Freyca Calderon-Berumen works as an Assistant Professor in Elementary and Early Childhood Education at Penn State Altoona. She completed her Ph.D. in Curriculum Studies at Texas Christian University. Her research interests are around linguistic diversity and multicultural education through the lens of critical pedagogy as an avenue to address social equity and justice. Her research work privileges qualitative methods as she advocates for seeking in-depth understandings and meanings of phenomena as people experienced them. Freyca wants to continue exploring possibilities for community building for marginalized and under-theorized groups and contributing to the teacher education field by linking theoretical perspectives with everyday experiences and developing culturally relevant understandings. Particularly, she is interested in exploring the ways Latina/Hispana women shape their identity and their survival strategies in educating bilingual and bicultural children in American society. She is also interested in expanding the concept of parent involvement to include the cultural knowledge that parents produce with the pedagogies of the home.
Melinda Cowart began her career in bilingual education in 1975, having taught in both bilingual and ESL settings. Currently, she is a Professor of Bilingual/ ESL teacher education within the Teacher Education Program at Texas Woman’s University. She and her husband, Ron Cowart, have worked extensively with refugee youth and adults. Her research interests include the consequences of language loss, the effective, equitable education for linguistically and ethnically diverse students and the appropriate preparation of teachers who will be teaching diverse populations. In 2015, Dr. Cowart was selected to participate in the nationally recognized OpEd Project as a Public Voices Fellow. Currently, Dr. Cowart is Series Editor for monographs on issues affecting English language learners and their teachers. In 2018, Dr. Cowart was named Editor of the International Academic Forum (IAFOR) Journal of Language Learning.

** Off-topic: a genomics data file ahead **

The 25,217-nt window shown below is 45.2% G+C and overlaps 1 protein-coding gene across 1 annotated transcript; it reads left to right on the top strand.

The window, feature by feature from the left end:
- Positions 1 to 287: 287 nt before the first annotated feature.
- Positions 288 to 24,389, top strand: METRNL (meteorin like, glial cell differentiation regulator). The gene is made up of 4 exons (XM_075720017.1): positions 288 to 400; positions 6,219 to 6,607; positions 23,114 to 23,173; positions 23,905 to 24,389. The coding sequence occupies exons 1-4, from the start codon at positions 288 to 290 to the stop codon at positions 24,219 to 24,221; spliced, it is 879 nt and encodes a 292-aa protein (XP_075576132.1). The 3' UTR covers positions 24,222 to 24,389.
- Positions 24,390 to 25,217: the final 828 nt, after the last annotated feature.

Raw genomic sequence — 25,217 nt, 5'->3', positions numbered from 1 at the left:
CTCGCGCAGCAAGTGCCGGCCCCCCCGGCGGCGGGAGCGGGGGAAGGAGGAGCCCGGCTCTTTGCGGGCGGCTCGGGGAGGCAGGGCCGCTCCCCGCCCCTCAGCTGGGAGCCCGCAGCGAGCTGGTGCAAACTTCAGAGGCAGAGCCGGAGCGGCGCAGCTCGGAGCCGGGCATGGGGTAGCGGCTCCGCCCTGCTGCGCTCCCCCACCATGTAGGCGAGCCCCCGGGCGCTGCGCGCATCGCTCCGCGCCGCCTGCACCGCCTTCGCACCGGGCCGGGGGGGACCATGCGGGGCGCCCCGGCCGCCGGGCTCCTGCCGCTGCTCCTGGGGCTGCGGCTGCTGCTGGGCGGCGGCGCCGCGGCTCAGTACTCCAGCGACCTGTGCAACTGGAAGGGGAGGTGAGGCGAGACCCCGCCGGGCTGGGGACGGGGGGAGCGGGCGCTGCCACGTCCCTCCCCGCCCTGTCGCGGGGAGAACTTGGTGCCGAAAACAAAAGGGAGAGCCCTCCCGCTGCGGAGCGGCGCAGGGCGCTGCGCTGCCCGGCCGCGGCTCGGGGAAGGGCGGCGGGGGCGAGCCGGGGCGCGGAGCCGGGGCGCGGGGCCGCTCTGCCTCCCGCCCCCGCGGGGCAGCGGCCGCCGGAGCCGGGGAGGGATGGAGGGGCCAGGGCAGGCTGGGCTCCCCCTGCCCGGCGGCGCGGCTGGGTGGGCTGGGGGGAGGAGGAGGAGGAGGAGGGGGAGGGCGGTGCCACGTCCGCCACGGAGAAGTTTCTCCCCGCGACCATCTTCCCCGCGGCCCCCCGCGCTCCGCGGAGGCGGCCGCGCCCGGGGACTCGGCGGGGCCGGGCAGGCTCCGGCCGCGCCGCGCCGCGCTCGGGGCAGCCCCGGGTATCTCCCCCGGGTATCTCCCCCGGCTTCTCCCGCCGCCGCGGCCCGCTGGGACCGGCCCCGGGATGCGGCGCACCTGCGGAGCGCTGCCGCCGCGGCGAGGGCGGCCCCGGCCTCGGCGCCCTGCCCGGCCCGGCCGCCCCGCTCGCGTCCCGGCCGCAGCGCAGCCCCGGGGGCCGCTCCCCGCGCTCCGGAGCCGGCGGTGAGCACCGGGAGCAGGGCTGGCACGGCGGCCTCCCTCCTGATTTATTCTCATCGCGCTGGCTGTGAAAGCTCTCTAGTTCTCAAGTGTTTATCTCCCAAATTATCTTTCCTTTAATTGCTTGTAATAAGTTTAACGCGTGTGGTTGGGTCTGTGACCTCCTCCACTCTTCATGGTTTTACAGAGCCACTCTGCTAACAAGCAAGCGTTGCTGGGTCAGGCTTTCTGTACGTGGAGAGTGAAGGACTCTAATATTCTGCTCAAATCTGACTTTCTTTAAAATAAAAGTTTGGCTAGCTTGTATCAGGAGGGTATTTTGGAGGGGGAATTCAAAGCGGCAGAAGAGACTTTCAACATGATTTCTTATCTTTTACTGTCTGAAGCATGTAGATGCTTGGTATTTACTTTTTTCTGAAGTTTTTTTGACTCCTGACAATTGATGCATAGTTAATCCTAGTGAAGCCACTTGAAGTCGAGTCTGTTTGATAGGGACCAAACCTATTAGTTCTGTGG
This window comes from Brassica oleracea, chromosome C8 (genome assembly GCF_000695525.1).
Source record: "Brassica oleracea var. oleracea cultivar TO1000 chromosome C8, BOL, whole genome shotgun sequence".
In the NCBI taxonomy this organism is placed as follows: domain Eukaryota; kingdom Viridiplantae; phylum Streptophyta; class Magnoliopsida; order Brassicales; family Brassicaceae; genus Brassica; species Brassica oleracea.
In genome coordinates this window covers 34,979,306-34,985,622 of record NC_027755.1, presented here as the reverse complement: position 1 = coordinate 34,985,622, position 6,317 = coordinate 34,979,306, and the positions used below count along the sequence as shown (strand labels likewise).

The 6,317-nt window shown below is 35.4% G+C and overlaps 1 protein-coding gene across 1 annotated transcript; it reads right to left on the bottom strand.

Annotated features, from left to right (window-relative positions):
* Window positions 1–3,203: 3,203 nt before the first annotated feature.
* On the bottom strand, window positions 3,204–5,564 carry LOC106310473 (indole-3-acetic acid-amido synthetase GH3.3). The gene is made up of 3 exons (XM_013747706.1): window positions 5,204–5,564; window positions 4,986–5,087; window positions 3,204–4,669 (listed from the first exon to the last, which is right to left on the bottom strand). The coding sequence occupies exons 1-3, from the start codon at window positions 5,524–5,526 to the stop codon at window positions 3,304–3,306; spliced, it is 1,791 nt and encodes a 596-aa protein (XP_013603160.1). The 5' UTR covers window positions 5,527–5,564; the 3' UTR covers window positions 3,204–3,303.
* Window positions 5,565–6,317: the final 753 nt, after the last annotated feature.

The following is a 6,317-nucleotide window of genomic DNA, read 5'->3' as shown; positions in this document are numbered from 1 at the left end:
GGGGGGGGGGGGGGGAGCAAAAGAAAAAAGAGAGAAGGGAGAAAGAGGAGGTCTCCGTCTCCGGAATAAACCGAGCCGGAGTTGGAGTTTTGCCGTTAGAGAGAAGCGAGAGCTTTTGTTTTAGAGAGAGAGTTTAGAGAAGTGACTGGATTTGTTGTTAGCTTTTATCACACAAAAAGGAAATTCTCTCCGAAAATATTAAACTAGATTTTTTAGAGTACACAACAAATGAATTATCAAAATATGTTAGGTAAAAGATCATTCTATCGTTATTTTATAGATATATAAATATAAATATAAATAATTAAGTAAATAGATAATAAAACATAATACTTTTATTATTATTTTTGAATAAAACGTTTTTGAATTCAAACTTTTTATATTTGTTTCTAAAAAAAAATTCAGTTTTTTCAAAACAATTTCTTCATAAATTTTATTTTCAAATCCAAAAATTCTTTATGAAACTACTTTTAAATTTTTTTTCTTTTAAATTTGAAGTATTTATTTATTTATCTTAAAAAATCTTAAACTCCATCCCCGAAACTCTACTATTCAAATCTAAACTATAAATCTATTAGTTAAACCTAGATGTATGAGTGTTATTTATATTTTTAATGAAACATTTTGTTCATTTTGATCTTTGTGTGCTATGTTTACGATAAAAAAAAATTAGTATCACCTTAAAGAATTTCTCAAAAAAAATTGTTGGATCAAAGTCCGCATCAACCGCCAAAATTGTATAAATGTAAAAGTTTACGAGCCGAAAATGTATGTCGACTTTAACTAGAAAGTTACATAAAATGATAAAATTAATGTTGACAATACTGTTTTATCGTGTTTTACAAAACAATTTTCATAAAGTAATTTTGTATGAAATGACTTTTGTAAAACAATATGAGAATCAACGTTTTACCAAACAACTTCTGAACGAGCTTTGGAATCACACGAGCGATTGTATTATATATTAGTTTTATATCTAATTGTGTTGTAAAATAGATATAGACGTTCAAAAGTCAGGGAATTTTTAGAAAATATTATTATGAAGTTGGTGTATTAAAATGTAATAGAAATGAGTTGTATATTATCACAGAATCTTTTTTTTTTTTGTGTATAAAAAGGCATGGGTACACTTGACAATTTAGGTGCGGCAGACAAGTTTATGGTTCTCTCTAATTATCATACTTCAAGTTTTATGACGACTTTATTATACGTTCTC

Michelle Angelo Dantas
Michelle Angelo Dantas Rocha is a Brazilian doctoral student in the Educational Leadership & Policy Studies program at the University of South Florida (USF). She earned her Master’s degree in Latin America and Caribbean Studies with a concentration in Sociology and Human Rights at USF, and Journalism at the Universidade Católica de Brasília. Michelle’s research agenda focuses on social justice issues such as human trafficking, femicide, indigenous education in Brazil, multilingual education in the U.S, and media analysis. Her study efforts are on underprivileged Latino immigrant families in the United States and Latin America. Michelle has experience working as a volunteer teacher assistant helping adult refugees to learn English in the Tampa Bay area. She conducted ethnographic research with immigrant victims of human trafficking in Florida, and with women victims of femicide in Argentina. Michelle worked with service providers, non-governmental organizations, human rights activists, educators, policymakers, and law enforcement that work directly with Latinas trafficking victims and refugees. She previously held positions in higher education and coordinated educational workshops and events for educators, international and underprivileged students from Hillsborough County Public Schools.